But a factual analysis of the situation isn’t popular in political circles. Especially in Korea, where “economic democratization” was the theme of 2012’s presidential campaign. The winner, Park Geun-hye—from the nominally business-friendly Saenuri Party—promised to make Korea’s mega-conglomerates (known as chaebol) do more to support the domestic economy. She demurred for her first year and a half in office, but after some indicators slowed (and her popularity ebbed) in the wake of the Sewol ferry disaster, it was time to take action. When her government announced a $40 billion stimulus package in July, they promised to tax corporate cash balances to goad them into investing more, paying more dividends and hiking wages.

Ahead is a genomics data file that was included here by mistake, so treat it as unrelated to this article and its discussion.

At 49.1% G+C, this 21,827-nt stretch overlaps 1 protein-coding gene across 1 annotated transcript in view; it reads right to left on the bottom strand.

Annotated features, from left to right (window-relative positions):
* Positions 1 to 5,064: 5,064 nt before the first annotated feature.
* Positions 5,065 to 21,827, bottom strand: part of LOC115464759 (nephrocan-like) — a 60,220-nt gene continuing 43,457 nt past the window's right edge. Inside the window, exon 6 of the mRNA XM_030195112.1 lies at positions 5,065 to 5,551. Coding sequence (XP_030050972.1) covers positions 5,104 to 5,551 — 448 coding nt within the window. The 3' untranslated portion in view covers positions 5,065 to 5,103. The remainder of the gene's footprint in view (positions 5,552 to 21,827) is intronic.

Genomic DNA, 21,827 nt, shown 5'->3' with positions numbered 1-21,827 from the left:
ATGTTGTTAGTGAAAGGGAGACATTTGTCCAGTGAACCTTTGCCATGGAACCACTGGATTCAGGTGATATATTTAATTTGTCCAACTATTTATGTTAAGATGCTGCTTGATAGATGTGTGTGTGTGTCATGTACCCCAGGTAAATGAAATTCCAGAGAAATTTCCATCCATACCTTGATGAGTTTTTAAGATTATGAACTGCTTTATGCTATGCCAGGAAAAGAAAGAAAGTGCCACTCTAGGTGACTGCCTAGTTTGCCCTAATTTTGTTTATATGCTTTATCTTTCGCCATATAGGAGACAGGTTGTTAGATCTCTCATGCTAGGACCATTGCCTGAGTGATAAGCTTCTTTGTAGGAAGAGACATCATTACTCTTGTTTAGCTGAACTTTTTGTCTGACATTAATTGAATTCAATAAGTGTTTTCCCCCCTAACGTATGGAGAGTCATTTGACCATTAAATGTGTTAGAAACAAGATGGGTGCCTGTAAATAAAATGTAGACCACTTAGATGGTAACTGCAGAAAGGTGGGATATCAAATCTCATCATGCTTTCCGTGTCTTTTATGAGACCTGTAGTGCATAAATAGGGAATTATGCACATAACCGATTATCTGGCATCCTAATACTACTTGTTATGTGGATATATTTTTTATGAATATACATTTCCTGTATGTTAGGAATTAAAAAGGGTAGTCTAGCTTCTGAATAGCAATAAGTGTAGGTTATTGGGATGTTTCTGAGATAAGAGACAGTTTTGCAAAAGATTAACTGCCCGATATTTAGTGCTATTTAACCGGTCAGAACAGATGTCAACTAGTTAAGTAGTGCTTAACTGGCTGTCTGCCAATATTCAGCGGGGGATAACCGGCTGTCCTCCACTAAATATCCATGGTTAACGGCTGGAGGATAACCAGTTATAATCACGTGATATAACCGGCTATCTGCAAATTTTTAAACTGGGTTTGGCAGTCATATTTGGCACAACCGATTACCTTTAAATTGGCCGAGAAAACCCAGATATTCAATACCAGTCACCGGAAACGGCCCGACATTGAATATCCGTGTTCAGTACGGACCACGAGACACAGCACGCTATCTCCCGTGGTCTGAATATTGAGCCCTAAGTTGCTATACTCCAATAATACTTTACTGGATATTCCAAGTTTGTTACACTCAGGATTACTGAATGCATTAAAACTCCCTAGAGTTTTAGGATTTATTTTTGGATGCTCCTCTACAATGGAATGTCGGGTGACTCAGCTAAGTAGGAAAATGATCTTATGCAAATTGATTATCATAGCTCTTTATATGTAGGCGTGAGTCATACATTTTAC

A couple weeks ago, we got the details: The largest 1% of Korean firms—about 4,000 companies total—will face a 10% tax on net profits if they don’t dish out somewhere between 60% and 80% of net income on domestic investment, dividends and salaries. Based on current earnings and corporate spending data, one Korean research firm estimates the 10 biggest chaebol would owe over $1 billion total in the first year. On the surface, that would seem like a big incentive to spend, spend, spend—if they can’t keep the extra dough anyway, why not just spend it as they see fit instead of forking it over to the government?